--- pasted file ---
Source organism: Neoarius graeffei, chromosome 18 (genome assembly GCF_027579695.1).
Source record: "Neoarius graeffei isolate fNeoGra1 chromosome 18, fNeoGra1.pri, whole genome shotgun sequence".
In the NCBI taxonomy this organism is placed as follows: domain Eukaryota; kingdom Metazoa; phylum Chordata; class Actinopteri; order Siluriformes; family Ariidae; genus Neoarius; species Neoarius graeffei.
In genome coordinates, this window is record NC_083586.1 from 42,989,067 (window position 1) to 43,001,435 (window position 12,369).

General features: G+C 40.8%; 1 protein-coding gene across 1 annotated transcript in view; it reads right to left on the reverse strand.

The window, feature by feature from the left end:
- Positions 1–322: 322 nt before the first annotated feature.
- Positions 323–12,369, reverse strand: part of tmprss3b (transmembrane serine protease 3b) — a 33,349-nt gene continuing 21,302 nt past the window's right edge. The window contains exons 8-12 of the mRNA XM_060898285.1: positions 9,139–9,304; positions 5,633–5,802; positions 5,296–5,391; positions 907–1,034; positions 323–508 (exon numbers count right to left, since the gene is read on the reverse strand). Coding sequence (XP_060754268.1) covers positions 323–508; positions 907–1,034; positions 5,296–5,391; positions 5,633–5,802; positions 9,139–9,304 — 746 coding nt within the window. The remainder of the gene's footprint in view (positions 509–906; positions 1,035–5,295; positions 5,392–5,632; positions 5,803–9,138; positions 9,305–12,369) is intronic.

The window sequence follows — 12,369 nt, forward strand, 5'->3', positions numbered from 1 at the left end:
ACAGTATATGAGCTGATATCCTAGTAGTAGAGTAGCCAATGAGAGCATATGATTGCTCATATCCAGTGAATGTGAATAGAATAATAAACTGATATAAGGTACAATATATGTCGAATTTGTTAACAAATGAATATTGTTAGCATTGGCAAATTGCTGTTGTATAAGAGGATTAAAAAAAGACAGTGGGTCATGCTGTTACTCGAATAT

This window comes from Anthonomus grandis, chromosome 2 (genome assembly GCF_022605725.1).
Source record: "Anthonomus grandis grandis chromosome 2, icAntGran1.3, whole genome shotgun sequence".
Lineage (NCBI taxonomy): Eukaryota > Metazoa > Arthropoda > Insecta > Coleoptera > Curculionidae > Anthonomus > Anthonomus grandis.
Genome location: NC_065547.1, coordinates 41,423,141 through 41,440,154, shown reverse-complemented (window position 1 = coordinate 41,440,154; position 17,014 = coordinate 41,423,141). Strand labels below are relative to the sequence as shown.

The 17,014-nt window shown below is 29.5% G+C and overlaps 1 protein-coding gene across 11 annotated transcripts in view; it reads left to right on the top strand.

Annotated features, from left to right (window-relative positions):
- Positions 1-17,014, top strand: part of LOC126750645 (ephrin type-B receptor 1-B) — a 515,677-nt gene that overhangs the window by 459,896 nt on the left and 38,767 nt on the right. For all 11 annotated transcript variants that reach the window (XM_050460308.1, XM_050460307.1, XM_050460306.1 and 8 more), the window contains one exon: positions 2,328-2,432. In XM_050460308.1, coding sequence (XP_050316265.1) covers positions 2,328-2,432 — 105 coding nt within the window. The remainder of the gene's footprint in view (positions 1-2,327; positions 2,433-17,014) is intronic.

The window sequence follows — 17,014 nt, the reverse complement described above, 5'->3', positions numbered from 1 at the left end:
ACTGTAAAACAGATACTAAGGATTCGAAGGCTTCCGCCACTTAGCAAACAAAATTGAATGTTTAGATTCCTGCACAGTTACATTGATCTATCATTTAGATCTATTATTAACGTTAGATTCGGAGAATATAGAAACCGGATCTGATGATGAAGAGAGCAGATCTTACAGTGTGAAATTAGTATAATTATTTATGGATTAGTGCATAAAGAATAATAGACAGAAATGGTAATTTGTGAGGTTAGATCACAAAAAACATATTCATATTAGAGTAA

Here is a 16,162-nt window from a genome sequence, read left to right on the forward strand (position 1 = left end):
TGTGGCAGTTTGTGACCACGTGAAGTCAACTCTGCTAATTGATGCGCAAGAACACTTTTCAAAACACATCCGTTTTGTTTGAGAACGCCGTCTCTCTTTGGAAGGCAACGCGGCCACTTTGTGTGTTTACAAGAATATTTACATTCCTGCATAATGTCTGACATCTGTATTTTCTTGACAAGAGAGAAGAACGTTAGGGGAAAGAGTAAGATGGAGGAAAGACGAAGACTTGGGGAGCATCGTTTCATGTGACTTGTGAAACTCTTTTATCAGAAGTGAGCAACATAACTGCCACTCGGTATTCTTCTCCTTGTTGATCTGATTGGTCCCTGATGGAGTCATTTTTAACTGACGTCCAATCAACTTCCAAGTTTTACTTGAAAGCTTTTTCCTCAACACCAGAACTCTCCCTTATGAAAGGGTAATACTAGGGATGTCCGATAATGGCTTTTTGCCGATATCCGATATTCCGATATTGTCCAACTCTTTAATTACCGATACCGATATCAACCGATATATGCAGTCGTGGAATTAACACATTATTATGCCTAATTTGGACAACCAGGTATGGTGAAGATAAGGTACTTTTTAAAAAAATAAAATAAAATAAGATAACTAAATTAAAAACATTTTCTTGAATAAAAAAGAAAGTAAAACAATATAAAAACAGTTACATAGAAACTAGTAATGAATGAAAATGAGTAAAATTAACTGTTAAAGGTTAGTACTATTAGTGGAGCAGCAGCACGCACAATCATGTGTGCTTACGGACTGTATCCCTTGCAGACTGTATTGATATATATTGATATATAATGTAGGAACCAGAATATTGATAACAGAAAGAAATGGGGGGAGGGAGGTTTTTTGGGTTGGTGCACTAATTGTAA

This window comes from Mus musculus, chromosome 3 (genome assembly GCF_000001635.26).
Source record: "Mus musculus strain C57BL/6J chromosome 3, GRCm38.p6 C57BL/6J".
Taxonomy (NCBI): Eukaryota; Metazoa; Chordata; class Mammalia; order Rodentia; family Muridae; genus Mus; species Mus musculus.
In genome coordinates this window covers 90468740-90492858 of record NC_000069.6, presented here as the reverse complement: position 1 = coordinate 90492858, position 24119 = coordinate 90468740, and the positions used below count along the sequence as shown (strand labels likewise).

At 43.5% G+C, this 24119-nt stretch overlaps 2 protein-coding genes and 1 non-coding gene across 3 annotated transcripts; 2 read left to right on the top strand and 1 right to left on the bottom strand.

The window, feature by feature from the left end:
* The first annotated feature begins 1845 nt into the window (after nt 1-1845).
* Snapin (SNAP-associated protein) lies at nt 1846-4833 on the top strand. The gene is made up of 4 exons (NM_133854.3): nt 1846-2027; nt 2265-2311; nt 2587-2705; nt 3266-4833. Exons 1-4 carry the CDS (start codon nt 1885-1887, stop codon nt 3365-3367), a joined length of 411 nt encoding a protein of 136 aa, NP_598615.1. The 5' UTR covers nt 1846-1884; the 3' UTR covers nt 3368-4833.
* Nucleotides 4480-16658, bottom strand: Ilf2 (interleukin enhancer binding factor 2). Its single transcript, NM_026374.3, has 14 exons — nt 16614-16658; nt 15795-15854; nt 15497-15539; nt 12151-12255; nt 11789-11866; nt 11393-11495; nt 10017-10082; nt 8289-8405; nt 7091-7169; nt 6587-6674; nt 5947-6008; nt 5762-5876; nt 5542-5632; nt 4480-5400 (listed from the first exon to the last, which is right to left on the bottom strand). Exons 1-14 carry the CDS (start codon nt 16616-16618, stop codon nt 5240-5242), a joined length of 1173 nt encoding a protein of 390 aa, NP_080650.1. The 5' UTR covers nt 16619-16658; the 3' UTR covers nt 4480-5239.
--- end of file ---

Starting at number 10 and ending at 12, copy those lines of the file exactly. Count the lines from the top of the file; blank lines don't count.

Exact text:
ACAGTATATGAGCTGATATCCTAGTAGTAGAGTAGCCAATGAGAGCATATGATTGCTCATATCCAGTGAATGTGAATAGAATAATAAACTGATATAAGGTACAATATATGTCGAATTTGTTAACAAATGAATATTGTTAGCATTGGCAAATTGCTGTTGTATAAGAGGATTAAAAAAAGACAGTGGGTCATGCTGTTACTCGAATAT

This window comes from Anthonomus grandis, chromosome 2 (genome assembly GCF_022605725.1).
Source record: "Anthonomus grandis grandis chromosome 2, icAntGran1.3, whole genome shotgun sequence".